Perfume Genius’ new album “Too Bright” the real deal.

Perfume Genius' Too Bright.

Perfume Genius’ Too Bright.

Too Bright is the third album from Mike Hadreas who performs as Perfume Genius. He’s the latest to be officially anointed by the grown-ups in the music press, but happily, after the disappointment of the recent and similarly lauded FKA Twigs album, this time round it’s the real deal.

Hadreas has brought in the Portishead guitarist Adrian Utley for production duties, while long time PJ Harvey collaborator John Parish sits in on drums for a number of tracks. Hadreas has said that Harvey is a major influence, the other being Nina Simone. And that combination of raw, emotional pain and carefully wrought musical textures with a decided edge are what best describe the feel of the album.

PJ Harvey.

PJ Harvey.

But there are also quieter more lyrical moments, as with My Body (T5) where he seems to be channelling Ricky Nelson’s Lonesome Town. And others where the presence of Antony and the Johnsons can clearly be felt.

The boys from Pitchfork give it an impressed 8.5 here. And you can see the video for Grid here, and for Queen here. And you can read Sasha Frere-Jones piece on him in the New Yorker here.

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5 Best Albums of 2011.

5. Let England Shake – PJ Harvey

Justly lauded when it was released in February, Harvey’s eighth studio album landed her a second Mercury Prize after Stories from the City, Stories From The Sea in 2000. Ostensibly, Let England Shake delves into the psychic scars left in the aftermath of the First World War. But for all the heartfelt angst of her lyrics, it is as ever the bewitching drive of her music that once again proves so beguiling. There’s an eerie menace to her sound that’s pleasurably threatening and draws you inexorably in. And despite making probably her most accessible album to date, she remains gloriously unconventional.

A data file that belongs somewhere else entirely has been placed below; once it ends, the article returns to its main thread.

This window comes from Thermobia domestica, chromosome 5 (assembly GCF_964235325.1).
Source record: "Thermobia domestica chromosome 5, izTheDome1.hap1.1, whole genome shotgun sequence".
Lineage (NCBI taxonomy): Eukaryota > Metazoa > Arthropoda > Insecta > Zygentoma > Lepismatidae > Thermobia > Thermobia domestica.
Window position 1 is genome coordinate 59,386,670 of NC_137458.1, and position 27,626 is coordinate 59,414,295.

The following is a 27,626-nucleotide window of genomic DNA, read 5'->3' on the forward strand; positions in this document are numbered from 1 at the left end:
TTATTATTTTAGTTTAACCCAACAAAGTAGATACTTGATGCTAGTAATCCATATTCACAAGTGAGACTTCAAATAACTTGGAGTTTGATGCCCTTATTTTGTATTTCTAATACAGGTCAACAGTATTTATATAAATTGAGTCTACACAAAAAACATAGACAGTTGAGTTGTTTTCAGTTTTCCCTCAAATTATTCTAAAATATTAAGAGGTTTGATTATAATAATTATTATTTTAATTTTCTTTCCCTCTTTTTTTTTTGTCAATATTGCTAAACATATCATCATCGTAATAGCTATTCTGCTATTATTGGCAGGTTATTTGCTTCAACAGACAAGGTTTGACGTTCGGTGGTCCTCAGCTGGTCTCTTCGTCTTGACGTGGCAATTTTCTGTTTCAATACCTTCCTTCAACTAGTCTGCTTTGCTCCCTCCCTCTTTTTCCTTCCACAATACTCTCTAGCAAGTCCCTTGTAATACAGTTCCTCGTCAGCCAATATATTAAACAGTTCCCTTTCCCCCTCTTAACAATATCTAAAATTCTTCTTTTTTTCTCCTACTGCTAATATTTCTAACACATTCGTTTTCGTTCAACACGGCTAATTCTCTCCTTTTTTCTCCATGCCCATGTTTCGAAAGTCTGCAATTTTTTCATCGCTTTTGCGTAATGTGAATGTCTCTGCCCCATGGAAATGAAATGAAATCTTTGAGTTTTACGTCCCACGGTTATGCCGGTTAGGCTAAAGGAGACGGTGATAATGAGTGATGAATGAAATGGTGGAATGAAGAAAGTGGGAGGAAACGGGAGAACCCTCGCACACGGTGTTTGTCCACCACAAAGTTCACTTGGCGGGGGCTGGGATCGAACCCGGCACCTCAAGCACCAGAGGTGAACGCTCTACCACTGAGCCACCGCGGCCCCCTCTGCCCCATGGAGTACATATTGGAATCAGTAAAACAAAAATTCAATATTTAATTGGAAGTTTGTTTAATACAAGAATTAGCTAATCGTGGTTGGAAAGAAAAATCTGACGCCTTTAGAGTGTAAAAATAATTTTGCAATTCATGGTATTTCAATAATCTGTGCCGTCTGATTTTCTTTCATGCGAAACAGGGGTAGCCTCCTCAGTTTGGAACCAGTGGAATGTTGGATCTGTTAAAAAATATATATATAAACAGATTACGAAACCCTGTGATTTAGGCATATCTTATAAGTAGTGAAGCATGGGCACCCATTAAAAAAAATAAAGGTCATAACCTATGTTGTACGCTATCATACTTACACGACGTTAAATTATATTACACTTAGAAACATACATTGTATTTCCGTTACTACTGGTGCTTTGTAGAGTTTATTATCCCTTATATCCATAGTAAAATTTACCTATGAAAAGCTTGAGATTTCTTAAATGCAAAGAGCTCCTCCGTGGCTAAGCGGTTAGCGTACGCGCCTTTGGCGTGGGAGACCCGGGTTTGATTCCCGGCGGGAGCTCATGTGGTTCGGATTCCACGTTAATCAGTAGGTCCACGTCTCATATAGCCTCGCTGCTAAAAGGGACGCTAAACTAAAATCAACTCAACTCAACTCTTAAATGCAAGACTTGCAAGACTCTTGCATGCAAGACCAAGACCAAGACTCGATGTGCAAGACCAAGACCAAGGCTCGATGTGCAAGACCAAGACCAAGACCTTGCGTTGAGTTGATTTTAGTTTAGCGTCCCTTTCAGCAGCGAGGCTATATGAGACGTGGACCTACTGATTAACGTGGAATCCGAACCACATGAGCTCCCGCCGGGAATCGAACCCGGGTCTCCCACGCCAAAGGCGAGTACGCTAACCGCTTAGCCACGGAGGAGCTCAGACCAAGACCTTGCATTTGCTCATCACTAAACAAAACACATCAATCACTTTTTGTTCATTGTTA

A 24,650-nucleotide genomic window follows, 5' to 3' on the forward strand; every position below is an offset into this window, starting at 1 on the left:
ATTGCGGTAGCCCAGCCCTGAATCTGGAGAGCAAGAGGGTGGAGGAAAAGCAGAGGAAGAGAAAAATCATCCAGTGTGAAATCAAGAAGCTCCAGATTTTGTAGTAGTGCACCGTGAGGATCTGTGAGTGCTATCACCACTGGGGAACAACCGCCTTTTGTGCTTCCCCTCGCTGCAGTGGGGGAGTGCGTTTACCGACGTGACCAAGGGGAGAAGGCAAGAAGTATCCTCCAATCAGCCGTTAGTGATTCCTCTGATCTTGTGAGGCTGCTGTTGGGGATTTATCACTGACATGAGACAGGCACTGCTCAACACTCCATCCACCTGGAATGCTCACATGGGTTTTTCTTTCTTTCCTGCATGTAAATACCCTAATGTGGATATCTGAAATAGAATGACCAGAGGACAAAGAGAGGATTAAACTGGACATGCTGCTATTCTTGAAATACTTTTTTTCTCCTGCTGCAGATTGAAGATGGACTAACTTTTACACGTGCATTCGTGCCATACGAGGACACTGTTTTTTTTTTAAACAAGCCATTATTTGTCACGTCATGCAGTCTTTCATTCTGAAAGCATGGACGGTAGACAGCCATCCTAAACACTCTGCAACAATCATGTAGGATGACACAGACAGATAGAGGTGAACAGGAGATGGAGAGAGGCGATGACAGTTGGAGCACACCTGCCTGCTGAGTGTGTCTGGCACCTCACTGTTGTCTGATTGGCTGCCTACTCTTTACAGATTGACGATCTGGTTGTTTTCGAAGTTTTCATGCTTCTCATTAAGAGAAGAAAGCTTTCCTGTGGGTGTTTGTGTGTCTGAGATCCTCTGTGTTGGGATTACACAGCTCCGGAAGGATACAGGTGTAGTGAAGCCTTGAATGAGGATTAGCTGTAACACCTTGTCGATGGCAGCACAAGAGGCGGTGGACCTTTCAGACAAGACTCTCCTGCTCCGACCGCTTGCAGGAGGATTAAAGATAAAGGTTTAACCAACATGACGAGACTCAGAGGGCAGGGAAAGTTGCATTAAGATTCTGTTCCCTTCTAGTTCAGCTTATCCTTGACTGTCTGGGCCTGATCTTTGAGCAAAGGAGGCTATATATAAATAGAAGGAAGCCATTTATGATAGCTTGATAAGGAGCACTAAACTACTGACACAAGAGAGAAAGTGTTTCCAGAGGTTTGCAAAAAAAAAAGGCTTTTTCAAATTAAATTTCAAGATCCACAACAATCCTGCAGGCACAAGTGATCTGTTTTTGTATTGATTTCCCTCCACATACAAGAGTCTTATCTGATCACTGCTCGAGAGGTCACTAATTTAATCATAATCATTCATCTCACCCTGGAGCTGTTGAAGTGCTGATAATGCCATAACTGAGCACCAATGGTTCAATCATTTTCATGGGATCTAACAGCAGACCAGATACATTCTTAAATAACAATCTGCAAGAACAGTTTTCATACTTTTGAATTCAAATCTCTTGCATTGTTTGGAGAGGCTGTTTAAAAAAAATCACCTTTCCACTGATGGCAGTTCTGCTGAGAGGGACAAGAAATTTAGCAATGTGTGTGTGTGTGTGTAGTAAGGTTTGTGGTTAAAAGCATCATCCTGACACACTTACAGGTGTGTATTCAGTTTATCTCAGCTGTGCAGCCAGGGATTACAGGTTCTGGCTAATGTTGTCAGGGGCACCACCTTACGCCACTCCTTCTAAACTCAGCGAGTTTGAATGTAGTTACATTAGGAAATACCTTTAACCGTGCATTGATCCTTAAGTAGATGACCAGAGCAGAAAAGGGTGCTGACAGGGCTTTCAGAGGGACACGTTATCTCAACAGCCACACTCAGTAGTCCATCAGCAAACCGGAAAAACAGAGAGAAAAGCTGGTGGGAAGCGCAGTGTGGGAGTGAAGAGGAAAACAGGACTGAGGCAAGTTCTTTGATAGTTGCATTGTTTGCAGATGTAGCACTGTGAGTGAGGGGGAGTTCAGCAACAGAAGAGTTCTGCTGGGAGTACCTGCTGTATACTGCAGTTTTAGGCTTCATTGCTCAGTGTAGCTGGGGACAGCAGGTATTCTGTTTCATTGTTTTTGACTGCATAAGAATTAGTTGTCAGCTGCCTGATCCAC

4. Diamond Mine – King Creosote and Jon Hopkins

Occasional collaborators and fellow Scots Meursault describe the songs they produce as “epic lo-fi”. That describes perfectly the music that Kenny Anderson makes under the moniker King Creosote. And when he teamed up with indietronica producer Jon Hopkins for Diamond Mine, he was finally able to enjoy some belated recognition when they were nominated for this year’s Mercury Prize. Incredibly, this is (roughly) his fortieth album. And he’s still (apparently) the right side of forty. Just seven tracks in all, but each one is exquisitely crafted and impeccably delivered. Track 5, Bubble, has the sort of heart-breaking melody not heard in the Scottish Highlands since Belle And Sebastian’s haunting I Fought In A War.

3. The Harrow And The Harvest – Gillian Welch

Welch and her partner, guitarist David Rawlings made their debut in 1996 with Revival, produced by T-Bone Burnett. But it was when she performed with Alison Krauss and Emmylou Harris on the Burnett produced soundtrack to O Brother, Where Art Thou that her career took off. And a year later in 2001 she and Rawlings followed that up by releasing  Time, The Revelator. This is their fifth album, and is probably their best. By some curious alchemy, the songs they produce succeed in sounding at once timeless yet powerfully contemporary. Delicate melodies cast in Appalachian granite, track 2, Dark Turn Of Mind is a worthy successor to Time’s impossibly mellifluous Dear Someone.

2. The Less You Know, The Better – DJ Shadow

Every time we greet something new with schoolgirl excitement, we have an irresistible urge to over-compensate by sneering at it ever after. Thus it is that after greeting DJ Shadow’s 1996 debut Entroducing… with unbridled enthusiasm, everyone’s gone out of their way to ignore the three he’s made subsequently. As I wrote in my earlier review here of this his fourth album, one day, a lot of people will one day feel very foolish for having missed this first time around.

1. Father, Son, Holy Ghost – Girls

Compiling these end of year lists is invariably a process of reluctant elimination. So that by the time you’ve narrowed it down to your best five albums, the five you end up with are all equally wonderful. Not so this year. This year’s best album was unusually easy to name. As I wrote in my earlier review here, the second album from Christopher Owens’ band Girls is a serious album. Monumental yet intimate, and ranging musically across three or four decades, it’s an album that’ll be celebrated and returned to for decades. Enjoy.

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